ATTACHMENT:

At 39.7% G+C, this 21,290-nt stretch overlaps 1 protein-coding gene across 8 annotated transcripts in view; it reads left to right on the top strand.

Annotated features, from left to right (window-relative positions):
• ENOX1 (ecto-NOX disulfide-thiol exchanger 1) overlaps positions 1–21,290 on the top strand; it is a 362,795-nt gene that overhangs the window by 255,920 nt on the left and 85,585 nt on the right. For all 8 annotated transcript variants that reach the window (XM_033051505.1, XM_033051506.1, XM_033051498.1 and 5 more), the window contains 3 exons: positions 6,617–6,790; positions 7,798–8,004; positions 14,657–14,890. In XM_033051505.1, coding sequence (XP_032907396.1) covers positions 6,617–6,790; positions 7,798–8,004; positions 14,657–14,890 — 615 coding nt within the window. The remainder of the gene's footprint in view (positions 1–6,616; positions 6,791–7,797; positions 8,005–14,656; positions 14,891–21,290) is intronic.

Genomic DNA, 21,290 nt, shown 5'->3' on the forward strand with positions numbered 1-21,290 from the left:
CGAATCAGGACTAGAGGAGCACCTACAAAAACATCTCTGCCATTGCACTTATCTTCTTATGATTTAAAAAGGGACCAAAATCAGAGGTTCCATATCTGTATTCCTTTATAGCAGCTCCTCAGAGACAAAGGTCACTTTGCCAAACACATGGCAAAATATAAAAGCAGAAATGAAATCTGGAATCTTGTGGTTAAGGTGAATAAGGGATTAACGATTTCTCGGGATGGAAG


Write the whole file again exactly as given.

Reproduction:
At 39.7% G+C, this 21,290-nt stretch overlaps 1 protein-coding gene across 8 annotated transcripts in view; it reads left to right on the top strand.

Annotated features, from left to right (window-relative positions):
• ENOX1 (ecto-NOX disulfide-thiol exchanger 1) overlaps positions 1–21,290 on the top strand; it is a 362,795-nt gene that overhangs the window by 255,920 nt on the left and 85,585 nt on the right. For all 8 annotated transcript variants that reach the window (XM_033051505.1, XM_033051506.1, XM_033051498.1 and 5 more), the window contains 3 exons: positions 6,617–6,790; positions 7,798–8,004; positions 14,657–14,890. In XM_033051505.1, coding sequence (XP_032907396.1) covers positions 6,617–6,790; positions 7,798–8,004; positions 14,657–14,890 — 615 coding nt within the window. The remainder of the gene's footprint in view (positions 1–6,616; positions 6,791–7,797; positions 8,005–14,656; positions 14,891–21,290) is intronic.

Genomic DNA, 21,290 nt, shown 5'->3' on the forward strand with positions numbered 1-21,290 from the left:
CGAATCAGGACTAGAGGAGCACCTACAAAAACATCTCTGCCATTGCACTTATCTTCTTATGATTTAAAAAGGGACCAAAATCAGAGGTTCCATATCTGTATTCCTTTATAGCAGCTCCTCAGAGACAAAGGTCACTTTGCCAAACACATGGCAAAATATAAAAGCAGAAATGAAATCTGGAATCTTGTGGTTAAGGTGAATAAGGGATTAACGATTTCTCGGGATGGAAG